Hands on: Canon IXUS 200 IS review
19th Aug 2009 | 16:57
We, er, touch Canon's latest touchscreen effort
UPDATE: we've now published our full and in-depth review of Canon IXUS 200 IS.
TechRadar has just come back from an exclusive Canon event in London, where the company showed off its latest range of cameras.The one shooter that we made a bee-line for was the Canon IXUS 200 IS.
Canon's IXUS range has always been about style, and its 200 IS range doesn't disappoint. It features a similar curved chassis that was last seen on its predecessor, the IXUS 110 IS, and under the bonnet the specifications are surprisingly similar.
Sensor-wise, there's 12.1 megapixels of power to contend with, while there's a 5.0x wide (28mm) zoom and optical IS – this is one increment up from the 110 IS.
The size of the screen on the back has also increased. Instead of 2.8 inches, there's now a 3-inch LCD that's also widescreen, so great for playing back movies on.
Recording movies is one of the features that is available on the IXUS 200 IS. Shooting at 720p, films can then be played back on the screen or attach a mini HDMI lead to the camera, you can then hook it up to an HD TV and away you go.
While we were wondering if the camera was a little on the chunky side when we got the press shots through, it turns out that the IXUS 200 IS fits in the hand nicely; its curved facia friendly to the fingers, so you shouldn't have any problems with stray digits getting in front of the retractable lens when taking a photo.
Flip the camera around and you will see that the touchscreen doesn't actually stretch to the whole of the back. This is something Sony likes to do with its compact touchscreen cameras, which means that everything is done with finger prods.
Canon has decided against this and kept a jog dial, so this means that if you don't fancy searching through myriad menu options with your fingers, then the dial can be used.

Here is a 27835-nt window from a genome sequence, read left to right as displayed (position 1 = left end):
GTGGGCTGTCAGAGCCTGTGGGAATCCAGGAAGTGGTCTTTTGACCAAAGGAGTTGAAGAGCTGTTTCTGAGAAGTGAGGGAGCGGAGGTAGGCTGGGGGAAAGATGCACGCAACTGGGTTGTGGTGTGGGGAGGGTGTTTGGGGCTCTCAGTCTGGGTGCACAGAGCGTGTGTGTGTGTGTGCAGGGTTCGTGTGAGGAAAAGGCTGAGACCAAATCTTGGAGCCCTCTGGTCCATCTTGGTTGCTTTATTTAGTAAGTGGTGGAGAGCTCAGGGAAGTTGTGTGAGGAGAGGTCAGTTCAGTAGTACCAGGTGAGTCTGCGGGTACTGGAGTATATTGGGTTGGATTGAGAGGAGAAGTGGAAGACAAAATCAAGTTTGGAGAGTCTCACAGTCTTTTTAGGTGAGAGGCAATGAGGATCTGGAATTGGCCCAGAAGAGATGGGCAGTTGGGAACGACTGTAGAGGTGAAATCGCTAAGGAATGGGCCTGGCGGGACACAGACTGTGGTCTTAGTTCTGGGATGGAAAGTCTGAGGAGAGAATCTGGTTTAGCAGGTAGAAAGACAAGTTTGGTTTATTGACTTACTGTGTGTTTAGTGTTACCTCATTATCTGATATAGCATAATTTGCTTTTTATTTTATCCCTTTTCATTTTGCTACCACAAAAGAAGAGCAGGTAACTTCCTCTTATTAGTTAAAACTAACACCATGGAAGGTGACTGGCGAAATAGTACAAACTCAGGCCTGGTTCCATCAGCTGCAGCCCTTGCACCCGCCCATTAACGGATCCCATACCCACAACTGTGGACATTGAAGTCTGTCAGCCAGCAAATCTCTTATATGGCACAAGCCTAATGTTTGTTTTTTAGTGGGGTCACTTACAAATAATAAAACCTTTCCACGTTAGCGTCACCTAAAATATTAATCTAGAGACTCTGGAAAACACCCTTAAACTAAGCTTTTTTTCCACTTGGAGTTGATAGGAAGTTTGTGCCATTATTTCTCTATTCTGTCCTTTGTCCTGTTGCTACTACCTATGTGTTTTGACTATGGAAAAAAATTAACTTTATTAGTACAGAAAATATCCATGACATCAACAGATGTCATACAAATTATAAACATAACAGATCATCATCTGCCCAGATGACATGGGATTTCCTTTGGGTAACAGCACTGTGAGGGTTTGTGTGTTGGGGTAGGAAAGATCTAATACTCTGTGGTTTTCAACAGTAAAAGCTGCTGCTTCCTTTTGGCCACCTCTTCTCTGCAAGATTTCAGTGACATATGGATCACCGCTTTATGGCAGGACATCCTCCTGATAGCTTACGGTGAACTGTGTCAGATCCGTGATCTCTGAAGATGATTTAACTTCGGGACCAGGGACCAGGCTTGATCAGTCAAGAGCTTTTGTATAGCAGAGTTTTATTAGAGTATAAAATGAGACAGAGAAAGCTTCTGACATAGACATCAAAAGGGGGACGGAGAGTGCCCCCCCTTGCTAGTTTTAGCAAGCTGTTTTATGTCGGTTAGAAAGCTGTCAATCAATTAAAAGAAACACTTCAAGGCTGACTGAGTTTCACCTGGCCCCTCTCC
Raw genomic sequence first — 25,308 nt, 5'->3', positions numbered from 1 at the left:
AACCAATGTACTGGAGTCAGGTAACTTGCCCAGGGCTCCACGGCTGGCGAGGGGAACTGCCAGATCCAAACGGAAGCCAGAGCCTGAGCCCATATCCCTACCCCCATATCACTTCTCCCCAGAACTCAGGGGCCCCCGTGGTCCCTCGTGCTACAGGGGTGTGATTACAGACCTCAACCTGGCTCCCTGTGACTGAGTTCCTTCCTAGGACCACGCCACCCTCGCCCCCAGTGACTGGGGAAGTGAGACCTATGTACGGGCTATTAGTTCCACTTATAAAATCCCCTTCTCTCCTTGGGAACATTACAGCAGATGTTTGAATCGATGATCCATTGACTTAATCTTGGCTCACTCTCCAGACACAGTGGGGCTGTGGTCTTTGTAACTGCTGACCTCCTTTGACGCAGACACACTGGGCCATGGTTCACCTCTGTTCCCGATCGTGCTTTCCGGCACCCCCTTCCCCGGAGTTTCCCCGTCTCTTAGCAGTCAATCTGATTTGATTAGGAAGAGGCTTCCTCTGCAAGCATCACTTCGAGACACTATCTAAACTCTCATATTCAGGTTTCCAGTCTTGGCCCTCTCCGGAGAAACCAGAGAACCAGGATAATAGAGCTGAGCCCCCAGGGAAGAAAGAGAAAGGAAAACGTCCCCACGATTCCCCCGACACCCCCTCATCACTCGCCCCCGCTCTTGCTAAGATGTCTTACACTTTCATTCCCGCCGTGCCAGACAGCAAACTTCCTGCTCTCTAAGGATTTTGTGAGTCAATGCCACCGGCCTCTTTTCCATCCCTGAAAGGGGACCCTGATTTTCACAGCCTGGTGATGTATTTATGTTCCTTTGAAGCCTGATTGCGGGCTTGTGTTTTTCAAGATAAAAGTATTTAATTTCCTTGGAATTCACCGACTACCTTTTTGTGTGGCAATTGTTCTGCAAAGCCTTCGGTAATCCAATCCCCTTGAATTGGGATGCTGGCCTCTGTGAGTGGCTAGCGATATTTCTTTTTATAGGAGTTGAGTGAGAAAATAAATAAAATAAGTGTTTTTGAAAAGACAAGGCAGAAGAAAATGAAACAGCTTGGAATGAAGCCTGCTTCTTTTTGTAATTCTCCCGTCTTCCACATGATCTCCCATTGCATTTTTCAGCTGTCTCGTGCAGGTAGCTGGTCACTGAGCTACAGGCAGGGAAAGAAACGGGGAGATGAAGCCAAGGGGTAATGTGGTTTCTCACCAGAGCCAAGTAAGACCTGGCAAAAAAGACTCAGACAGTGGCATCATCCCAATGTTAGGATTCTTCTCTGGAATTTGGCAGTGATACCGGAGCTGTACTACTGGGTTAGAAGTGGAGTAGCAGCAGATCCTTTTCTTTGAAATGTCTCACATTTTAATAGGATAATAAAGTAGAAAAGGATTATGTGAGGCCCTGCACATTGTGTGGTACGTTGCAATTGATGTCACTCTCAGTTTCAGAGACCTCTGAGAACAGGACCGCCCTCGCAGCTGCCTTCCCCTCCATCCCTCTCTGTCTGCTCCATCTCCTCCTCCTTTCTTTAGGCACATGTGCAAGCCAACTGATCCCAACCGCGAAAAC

This is a good thing on Canon's part but it does also mean that the camera's features aren't fully enabled via touch. Delve deeper into the camera settings and things like changing the time and brightness have to be tweaked via the jog dial.
When used, the touch 'buttons' are extremely responsive, however – something that most compacts have yet to master.
We spoke to Canon about the 'selective' touch options and they informed us that it was better that it was only the main features that could be changed through touch as you are less likely get lost in myriad menus.
While this is a valid point, it does mean you have to be slightly dextrous with your pointing at the screen and flicking of the mode dial.
It also means that you will occasionally prod the screen thinking it is touch enabled, only for nothing to happen.
With 22 scene modes on offer, the Canon IXUS 200 IS is definitely a camera for the casual snapper. Sleek and stylish it will look good in any pocket – the gold coloured version we played with was especially nice to look at – and with a powerful sensor and generous optical zoom, the images are bound to impress.
While we couldn't test the camera on its image capabilities or delve as much as wanted to into the machinations of the device, the IXUS 200 IS impressed us – even if it wasn't as touchy feely as we would have quite wanted.
The Canon IXUS 200 IS is available from early September 2009 priced at £329. For more information, go to www.canon.co.uk.